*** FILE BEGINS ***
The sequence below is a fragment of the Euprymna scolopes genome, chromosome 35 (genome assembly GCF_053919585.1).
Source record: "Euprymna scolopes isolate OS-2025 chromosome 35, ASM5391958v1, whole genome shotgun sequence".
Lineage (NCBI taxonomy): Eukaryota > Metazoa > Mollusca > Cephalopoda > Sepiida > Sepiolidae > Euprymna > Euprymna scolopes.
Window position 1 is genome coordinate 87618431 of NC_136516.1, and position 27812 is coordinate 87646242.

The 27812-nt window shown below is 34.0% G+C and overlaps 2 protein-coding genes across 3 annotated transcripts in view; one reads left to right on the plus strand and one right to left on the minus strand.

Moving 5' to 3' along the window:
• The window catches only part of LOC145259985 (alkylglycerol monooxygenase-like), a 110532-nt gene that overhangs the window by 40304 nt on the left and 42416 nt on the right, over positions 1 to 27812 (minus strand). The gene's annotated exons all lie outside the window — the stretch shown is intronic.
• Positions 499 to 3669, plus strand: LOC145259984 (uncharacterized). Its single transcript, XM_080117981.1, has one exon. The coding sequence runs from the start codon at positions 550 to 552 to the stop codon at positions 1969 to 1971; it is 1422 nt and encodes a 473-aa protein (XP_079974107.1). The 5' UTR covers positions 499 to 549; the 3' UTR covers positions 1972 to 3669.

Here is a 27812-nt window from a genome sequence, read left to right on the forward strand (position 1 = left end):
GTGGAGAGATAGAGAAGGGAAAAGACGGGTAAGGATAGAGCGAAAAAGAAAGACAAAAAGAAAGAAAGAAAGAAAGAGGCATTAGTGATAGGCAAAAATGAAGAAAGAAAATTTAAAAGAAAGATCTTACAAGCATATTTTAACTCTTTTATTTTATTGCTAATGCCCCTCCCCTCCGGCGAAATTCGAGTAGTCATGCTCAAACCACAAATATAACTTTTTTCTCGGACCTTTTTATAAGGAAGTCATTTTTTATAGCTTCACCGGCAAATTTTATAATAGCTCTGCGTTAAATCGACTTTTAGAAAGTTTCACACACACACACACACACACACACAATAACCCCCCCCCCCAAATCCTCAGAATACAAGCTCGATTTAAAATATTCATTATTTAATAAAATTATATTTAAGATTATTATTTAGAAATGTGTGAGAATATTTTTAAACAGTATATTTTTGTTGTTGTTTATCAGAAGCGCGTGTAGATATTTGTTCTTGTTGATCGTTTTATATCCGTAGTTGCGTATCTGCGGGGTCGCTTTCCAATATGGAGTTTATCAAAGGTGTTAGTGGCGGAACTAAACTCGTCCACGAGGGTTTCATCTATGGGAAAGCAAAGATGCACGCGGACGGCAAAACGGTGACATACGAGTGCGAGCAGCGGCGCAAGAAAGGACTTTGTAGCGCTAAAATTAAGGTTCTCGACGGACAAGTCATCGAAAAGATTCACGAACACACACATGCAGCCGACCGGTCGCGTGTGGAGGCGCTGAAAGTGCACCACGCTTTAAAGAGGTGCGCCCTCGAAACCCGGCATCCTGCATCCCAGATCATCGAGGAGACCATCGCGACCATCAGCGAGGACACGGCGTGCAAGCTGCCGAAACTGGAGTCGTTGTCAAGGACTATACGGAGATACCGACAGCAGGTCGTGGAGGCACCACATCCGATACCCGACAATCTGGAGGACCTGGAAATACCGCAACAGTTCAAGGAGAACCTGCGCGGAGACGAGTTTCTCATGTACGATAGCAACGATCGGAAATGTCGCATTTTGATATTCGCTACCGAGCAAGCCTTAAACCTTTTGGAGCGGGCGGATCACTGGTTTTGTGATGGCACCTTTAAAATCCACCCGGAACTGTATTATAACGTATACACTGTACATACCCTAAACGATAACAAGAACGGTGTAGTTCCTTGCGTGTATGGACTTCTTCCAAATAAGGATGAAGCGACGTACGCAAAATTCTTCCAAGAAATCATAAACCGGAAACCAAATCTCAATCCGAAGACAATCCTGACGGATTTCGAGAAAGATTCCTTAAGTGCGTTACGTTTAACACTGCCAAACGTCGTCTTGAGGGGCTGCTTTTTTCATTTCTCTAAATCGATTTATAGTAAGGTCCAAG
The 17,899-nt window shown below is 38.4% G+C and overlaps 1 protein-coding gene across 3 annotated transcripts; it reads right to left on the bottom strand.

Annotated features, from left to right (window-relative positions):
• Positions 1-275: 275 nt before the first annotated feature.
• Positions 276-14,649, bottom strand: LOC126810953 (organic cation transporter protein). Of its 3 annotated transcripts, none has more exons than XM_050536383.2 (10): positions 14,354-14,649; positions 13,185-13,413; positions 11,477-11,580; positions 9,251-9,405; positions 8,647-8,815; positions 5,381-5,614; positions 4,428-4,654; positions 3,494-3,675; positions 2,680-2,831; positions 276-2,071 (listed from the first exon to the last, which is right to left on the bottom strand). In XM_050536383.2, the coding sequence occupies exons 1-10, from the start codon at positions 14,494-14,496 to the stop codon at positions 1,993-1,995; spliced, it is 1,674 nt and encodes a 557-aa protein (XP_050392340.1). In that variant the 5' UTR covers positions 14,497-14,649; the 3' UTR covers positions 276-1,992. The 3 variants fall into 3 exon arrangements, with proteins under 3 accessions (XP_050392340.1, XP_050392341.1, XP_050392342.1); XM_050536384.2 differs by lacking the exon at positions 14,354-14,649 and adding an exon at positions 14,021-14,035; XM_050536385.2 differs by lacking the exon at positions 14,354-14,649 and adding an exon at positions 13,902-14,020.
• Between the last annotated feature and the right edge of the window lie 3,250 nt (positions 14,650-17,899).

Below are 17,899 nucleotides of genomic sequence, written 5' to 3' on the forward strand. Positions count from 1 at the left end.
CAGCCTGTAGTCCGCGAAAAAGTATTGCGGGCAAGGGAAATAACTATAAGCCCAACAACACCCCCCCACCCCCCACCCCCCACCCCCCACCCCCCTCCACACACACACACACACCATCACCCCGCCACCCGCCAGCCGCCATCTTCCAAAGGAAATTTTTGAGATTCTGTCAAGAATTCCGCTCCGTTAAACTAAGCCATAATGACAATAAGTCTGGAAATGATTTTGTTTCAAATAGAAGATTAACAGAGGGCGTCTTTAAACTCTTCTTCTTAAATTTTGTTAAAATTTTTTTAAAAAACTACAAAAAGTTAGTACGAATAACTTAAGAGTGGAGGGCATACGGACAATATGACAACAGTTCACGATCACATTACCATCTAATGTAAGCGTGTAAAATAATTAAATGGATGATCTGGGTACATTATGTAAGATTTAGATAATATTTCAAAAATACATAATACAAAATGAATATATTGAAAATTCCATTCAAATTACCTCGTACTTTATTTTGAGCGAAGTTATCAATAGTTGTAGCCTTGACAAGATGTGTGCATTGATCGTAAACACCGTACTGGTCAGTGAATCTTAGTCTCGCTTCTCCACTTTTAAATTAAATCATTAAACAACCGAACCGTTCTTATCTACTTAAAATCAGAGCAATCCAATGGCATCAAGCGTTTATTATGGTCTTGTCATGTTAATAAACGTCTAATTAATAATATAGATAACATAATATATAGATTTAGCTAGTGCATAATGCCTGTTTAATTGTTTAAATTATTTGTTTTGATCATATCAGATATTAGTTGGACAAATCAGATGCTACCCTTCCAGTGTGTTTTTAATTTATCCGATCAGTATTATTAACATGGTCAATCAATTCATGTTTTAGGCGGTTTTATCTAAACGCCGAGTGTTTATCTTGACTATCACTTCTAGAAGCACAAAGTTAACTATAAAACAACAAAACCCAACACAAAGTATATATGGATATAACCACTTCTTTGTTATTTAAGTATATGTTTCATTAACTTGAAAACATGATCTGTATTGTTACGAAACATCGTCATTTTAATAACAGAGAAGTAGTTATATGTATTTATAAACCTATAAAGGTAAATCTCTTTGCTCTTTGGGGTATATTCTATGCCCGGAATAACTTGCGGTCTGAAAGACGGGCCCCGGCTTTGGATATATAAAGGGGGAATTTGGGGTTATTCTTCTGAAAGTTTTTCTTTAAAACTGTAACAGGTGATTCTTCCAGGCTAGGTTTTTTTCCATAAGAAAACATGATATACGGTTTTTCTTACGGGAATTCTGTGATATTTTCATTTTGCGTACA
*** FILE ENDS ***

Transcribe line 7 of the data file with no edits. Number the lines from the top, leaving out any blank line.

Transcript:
• The window catches only part of LOC145259985 (alkylglycerol monooxygenase-like), a 110532-nt gene that overhangs the window by 40304 nt on the left and 42416 nt on the right, over positions 1 to 27812 (minus strand). The gene's annotated exons all lie outside the window — the stretch shown is intronic.